For kids dealing with sensory processing disorders (SPD), the world can seem like a big, confusing place. Things like loud noises, strange textures, or sudden movements can be bothersome. But there’s good news! Fun sensory activities can make a big difference. They’re not only enjoyable but also important for helping kids manage their senses and feelings. It’s amazing how little changes, like playing with sand or swinging, can help them grow and feel better.

What Are Sensory Processing Disorders?

Sensory processing is all about how our nervous system takes in information from our senses and uses it to guide our actions and behavior. But when a child has SPD, their brain has a tough time making sense of all that input, which can make everyday tasks tricky. It might show up as being really sensitive to things like noise or touch, or not being sensitive enough. They might also have trouble with things like moving around smoothly or managing their emotions.

How Can I Create a Sensory-Friendly Environment?

Before diving into the activities, let’s talk about setting up a space where sensory-sensitive kids can thrive. It’s all about making the environment comfy and calming, with fewer things that might bother them. Think about things like how bright the lights are, how loud it is, and what textures they might encounter. Creating cozy corners with gentle lighting, offering noise-canceling headphones, and having weighted blankets handy can give them a safe place to calm down when things get too much. 

Sensory-Regulating Activities

Deep Pressure Activities

Deep pressure can have a calming effect on children with sensory processing difficulties. Activities such as gentle hugs, weighted vests, or compression garments provide a comforting sensation. Rolling a therapy ball over the body or creating a cocoon with blankets during relaxation time can also offer soothing deep-pressure input.

Proprioceptive Input

When kids have SPD, their sense of body awareness, called proprioception, can be a bit off-kilter. Jumping on a trampoline, moving heavy stuff around, or having some playful wrestling time can give them the input they need. Plus, yoga poses like downward dog or warrior pose, which work those muscles, can be super helpful too.

Sensory Integration Activities

Sensory integration activities are all about helping the brain get better at sorting out sensory info. So, things like swinging, spinning, or rocking can give the vestibular system a workout, which helps with balance and knowing where you are in space. And sensory bins filled with stuff like rice, beans, or sand let kids dive into different textures in a safe and fun way.

Calming Sensory Experiences

For children who are easily overwhelmed by sensory input, calming experiences are essential. Engage in activities like listening to soft music or nature sounds, aromatherapy with soothing scents like lavender, or practicing deep breathing exercises. Creating a sensory diet tailored to the child’s needs can help incorporate these calming experiences into their daily routine.

 Art and Creative Expression

Art is a fantastic way for kids with SPD to let their creativity flow and explore their senses at the same time. Set them up with a bunch of different art supplies, like clay, finger paints, or textured paper, so they can feel and create in different ways. And don’t be afraid to get messy! Let them dive in and explore how each material feels on their hands—it’s all part of the fun and learning.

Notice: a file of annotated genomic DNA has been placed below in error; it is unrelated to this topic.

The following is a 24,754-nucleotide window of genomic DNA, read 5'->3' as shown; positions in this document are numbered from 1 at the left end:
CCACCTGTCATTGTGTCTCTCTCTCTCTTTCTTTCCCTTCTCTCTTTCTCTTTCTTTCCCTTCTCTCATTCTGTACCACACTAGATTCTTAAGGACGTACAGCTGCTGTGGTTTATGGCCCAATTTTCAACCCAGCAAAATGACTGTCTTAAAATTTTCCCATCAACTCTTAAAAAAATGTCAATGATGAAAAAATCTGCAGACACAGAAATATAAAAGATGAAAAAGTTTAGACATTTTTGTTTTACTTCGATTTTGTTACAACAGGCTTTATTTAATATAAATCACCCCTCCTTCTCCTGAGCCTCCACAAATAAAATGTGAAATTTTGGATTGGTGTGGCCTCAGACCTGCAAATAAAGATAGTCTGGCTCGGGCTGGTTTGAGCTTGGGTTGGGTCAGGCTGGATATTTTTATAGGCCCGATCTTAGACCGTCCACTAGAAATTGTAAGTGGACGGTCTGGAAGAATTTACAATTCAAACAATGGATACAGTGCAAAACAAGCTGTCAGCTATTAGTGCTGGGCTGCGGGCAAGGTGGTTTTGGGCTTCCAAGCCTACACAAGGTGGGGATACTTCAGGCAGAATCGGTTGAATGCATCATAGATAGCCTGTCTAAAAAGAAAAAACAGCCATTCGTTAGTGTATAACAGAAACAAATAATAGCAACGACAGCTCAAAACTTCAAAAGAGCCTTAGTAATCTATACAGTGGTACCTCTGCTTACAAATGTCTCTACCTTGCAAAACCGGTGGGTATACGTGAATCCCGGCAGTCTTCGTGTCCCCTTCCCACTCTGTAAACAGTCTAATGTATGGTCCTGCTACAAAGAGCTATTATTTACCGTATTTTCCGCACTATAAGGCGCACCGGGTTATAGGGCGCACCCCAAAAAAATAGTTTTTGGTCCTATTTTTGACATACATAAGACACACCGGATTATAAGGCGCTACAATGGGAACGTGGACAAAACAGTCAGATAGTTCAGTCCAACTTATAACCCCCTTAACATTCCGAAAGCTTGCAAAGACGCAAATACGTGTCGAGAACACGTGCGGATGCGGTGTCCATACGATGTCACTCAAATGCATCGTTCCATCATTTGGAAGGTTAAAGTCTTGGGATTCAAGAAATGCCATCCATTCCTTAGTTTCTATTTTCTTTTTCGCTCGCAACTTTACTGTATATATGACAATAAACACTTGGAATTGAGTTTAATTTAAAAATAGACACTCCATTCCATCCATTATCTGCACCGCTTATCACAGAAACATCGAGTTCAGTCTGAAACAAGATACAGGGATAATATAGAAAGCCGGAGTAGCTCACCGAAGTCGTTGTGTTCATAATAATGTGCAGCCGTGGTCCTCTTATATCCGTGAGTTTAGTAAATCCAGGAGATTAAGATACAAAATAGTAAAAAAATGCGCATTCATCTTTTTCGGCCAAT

The Benefits Beyond Regulation

Supporting children with sensory processing disorders requires a patient and understanding approach, along with a commitment to creating environments that cater to their unique needs. By integrating sensory-regulating activities into their daily routines, we can empower these children to flourish and realize their full potential. It’s important to recognize that each child is different, so it’s crucial to observe and adapt activities to suit their individual preferences and sensitivities.

Sensory play hits on every aspect of a child’s development, offering a variety of benefits. From enhancing motor skills as they navigate through mazes to fostering language abilities as they describe their adventures, these activities are like a Swiss army knife of learning. Let’s not forget the social skills they promote! Sharing sensory experiences with others teaches kids the importance of cooperation and communication from an early age. But perhaps the most magical aspect of sensory activities is their role in emotional regulation.

Imagine a child gently swaying back and forth on a swing, their worries decreasing with each motion. It’s a powerful image that speaks volumes about the therapeutic nature of sensory play. As children immerse themselves in imaginary worlds within sensory contexts, they also learn to navigate the complexities of their emotions, emerging as more resilient and empathetic individuals.

Sensory activities transcend mere play; they represent a journey of discovery and growth. By encouraging children to explore the world through their senses, we’re not just fostering development; we’re nurturing their spirits. So, the next time you witness a child deeply engaged in sensory play, take a moment to marvel at the wonders unfolding before you. In those moments of joy and exploration lies the true magic of childhood.

About Julia DeNey

Julia DeNey is the founder of Sense-ational You, a clothing brand designed to empower children with ASD and SPD. Before starting her company, Julia studied fashion design at Cornell and served as an education technician where she worked closely with many students on the autism spectrum. Her clothing has been featured in Good Housekeep and The Boston Globe, in addition to being a CNMI Sustainable Fashion Award finalist.